Self help anxiety books can be a great tool if you are struggling with anxiety. Many of us these days are struggling with anxiety. According to the National Institute of Mental Health about 30% of adults in the U.S. experience a form of anxiety at some point in their lives.
Books can be a great resource to turn to in addition to professional help. They can help you find tools to manage it. Here’s a list of 12 self help books for anxiety to get you started.
The Top 12 Self Help Books for Anxiety
The Big Activity Book for Anxious People by Jordan Reid and Erin Williams
If you suffer from generalized anxiety disorder and just need some distraction to pass the time sometimes, this book might be for you. It’s filled with fun facts and acitivities for people with anxiety.
It’s humorous acitivity book that is meant to be a thoughtful, funny disctraction and make you feel not so alone since every one seems to have anxiety these days!
My Age of Anxiety by Scott Stossel
From the earliest medical reports of Hippocrates to later observations of Charles Darwin, and Sigmeund Freud, Stossel’s well researched history on humanity’s efforts to understand the condition come from medical, cultural, philosophical and experiential perspectives.
Stossel draws on his own and his family’s long standing battle with anxiety as well as recounting famous individuals who have struggled with it. He paints a portrait of anxiety’s crippling impact on humanity and at the same time explores ways to manage and control it.
First, We Make the Beast Beautiful by Sarah Wilson
Sarah Wilson has been an anxiety sufferer her whole life. In her memoir, she turns anxiety on it’s head and re-frames it into more of a spiritual quest, a journey that will lead you to what really matters. Maybe after reading this you will feel more delighted about the possibilities to a more fulfilling life.
Some people seem to not like the conversational style this book has, but it is a short book packed with inspiration so give it a try!
Essential Strategies for Social Anxiety by Alison McKleroy
The previous two books on this list were more memoir-esque. Now here we start leaning in to more research backed non-fiction to give you tools for managing anxiety.
McKleroy’s book is aimed at social anxiety. Here is where you will find step-by-step techniques on how to calm your mind and quell that social anxiety. Learn how to calm your mind and body, silence your inner critic and restructure negative thought patterns.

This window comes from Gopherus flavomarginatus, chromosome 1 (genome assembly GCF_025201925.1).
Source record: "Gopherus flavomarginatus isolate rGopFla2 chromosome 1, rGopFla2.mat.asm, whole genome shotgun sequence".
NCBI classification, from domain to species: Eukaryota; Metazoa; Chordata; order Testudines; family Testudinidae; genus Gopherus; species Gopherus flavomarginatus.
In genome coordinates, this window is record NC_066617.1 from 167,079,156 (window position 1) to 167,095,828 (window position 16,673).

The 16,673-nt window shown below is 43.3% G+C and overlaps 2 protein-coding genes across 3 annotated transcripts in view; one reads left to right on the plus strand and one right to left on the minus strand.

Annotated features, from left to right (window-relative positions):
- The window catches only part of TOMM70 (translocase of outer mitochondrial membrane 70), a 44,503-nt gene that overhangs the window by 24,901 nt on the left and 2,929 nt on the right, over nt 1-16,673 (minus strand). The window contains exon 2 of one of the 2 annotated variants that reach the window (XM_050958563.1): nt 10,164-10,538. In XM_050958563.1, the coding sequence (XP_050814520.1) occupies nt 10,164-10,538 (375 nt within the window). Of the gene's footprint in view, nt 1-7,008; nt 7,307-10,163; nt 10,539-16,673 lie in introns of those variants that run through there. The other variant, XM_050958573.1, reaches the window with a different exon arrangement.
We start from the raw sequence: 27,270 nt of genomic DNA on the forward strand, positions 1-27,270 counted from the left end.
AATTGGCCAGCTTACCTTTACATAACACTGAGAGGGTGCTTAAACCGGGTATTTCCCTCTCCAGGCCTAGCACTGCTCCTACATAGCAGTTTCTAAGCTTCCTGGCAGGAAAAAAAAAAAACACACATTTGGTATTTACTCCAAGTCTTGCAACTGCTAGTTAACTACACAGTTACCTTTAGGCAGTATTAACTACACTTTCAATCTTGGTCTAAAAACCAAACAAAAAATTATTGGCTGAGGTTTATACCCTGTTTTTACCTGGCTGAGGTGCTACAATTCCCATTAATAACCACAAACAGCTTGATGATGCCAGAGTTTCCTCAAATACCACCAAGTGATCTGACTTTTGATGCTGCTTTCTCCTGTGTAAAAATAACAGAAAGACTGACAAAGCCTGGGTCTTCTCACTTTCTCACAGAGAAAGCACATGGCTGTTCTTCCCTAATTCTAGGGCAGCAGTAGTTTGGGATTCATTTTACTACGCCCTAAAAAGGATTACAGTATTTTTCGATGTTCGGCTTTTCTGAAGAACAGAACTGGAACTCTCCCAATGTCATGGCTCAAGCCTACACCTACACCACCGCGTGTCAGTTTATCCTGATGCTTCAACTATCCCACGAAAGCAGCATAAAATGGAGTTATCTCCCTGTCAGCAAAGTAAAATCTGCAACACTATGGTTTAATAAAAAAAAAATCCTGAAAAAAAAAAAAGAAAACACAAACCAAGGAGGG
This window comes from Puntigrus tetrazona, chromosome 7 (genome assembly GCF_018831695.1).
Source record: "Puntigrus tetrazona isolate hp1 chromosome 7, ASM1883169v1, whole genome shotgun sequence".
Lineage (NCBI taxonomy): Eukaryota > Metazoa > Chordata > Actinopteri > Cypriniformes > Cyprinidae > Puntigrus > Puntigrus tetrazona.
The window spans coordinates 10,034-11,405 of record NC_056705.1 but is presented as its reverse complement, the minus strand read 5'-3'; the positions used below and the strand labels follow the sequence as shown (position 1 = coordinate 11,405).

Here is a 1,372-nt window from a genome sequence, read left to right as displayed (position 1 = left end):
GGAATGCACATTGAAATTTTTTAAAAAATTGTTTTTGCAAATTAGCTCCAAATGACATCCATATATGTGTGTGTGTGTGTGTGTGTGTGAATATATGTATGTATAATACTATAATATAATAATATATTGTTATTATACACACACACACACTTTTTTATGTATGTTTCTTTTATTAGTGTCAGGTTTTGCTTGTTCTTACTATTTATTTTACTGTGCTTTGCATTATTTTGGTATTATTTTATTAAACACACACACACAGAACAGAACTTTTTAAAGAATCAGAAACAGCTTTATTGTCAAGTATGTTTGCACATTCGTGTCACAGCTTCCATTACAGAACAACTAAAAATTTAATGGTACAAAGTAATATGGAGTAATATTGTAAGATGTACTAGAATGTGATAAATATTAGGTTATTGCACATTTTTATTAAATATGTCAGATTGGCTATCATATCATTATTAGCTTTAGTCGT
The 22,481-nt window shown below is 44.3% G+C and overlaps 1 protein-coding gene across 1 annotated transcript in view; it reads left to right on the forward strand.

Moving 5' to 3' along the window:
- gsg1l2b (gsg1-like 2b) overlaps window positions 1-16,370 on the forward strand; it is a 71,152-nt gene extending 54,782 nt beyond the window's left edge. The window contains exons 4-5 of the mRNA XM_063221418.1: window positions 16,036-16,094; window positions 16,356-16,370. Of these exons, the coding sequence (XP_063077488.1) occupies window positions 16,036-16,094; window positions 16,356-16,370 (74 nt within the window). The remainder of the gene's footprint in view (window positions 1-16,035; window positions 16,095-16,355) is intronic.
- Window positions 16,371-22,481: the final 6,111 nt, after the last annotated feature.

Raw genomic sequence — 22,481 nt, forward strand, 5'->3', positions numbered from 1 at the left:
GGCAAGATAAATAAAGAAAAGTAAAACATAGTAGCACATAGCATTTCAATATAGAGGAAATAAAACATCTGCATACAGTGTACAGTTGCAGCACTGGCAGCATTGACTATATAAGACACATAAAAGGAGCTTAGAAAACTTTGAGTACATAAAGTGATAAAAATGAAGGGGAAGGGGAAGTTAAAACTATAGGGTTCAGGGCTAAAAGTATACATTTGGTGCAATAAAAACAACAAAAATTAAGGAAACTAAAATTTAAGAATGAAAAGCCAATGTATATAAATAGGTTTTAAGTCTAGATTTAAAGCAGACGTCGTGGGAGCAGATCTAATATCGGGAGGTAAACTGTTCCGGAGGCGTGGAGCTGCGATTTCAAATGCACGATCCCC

Rewire Your Anxious Brain by Catherine M Pittman and Elizabeth M Karle
Here’s some serious science for you! This book will teach you about the amygdala and the cortex and how they are key players in the neuropsychology of anxiety. You will learn exactly how anxiety is created in the brain.
After learning how anxiety is created, you can self assessments and proven-effective techniques to rewire your brain!
Unwinding Anxiety by Judson Brewer
With more than 20 years of research and hands-on work with patients, Dr. Brewer teaches brain-based techniques to help uproot your anxiety at the source. He talks about mapping out the brain to discover what your triggers are, so you can defuse and then train them with mindfulness and other practices that his lab has proven can work.
Brewer gets right to the problem and teaches you how to fix it!
Declutter Your Mind by SJ Scott and Barrie Davenport
Here we have a shorter book focused on mindfulness, meditation and breathwork to calm the negative thought patterns in your head. There are strategies to quell the distractions that lead to anxiety, how to identify your values and the benefits of meditation and deep breathing for an anxiety sufferer.
The Anxiety Toolkit by Alice Boyes
Dr. Alice Boyes teaches evidence-based tools used in therapy to help people learn to manage anxiety. She explains how anxiety works and teaches tools for common anxiety “stuck” points that will give you the confidence you need to succeed.
Don't Feed the Monkey Mind by Jennifer Shannon
The title of this book centers around the fact that human minds have been compared to monkeys, constantly chattering and going from branch to branch. Shannon uses Cognitive Behavorial Therapy (CBT), Acceptance Committment Therapy (ACT) and mindfulness techniques to help you identify your own anxious thoughts and uncover the core fears you have.
Avoidance makes anxiety worse. It is only when you confront your worries that you can stop feeding the monkey mind.
Overcoming Unwanted Instrusive Thoughts by Sally Winston and Martin Seif
This guide does exactly what it says in the title. Using CBT, it helps you overcome those negative intrusive thoughts anxiety sufferers seem to have an endless amount of. Winston and Seif explain how your brain can have a tendency to get stuck in a cycle of negative thinking. You will learn the tools to cope with and move beyond those instrusive thoughts.
The Worry Trick by David Carbonell
Using CBT and ACT methods, Carbonell teaches you how to identify negative cycles of thinking and stop them in their tracks. He shows how avoidance and resistance can actually make anxiety worse. Learn how to observe your anxious thoughts and move past them with these proven techniques.
Dare by Barry McDonagh
This book makes some pretty large claims saying this is the cure for anxiety, but it very well may be for some people! This is a step by step guide to help you stop having panic attacks, confront things you’ve been avoiding, sleep better, and live a more bold life.
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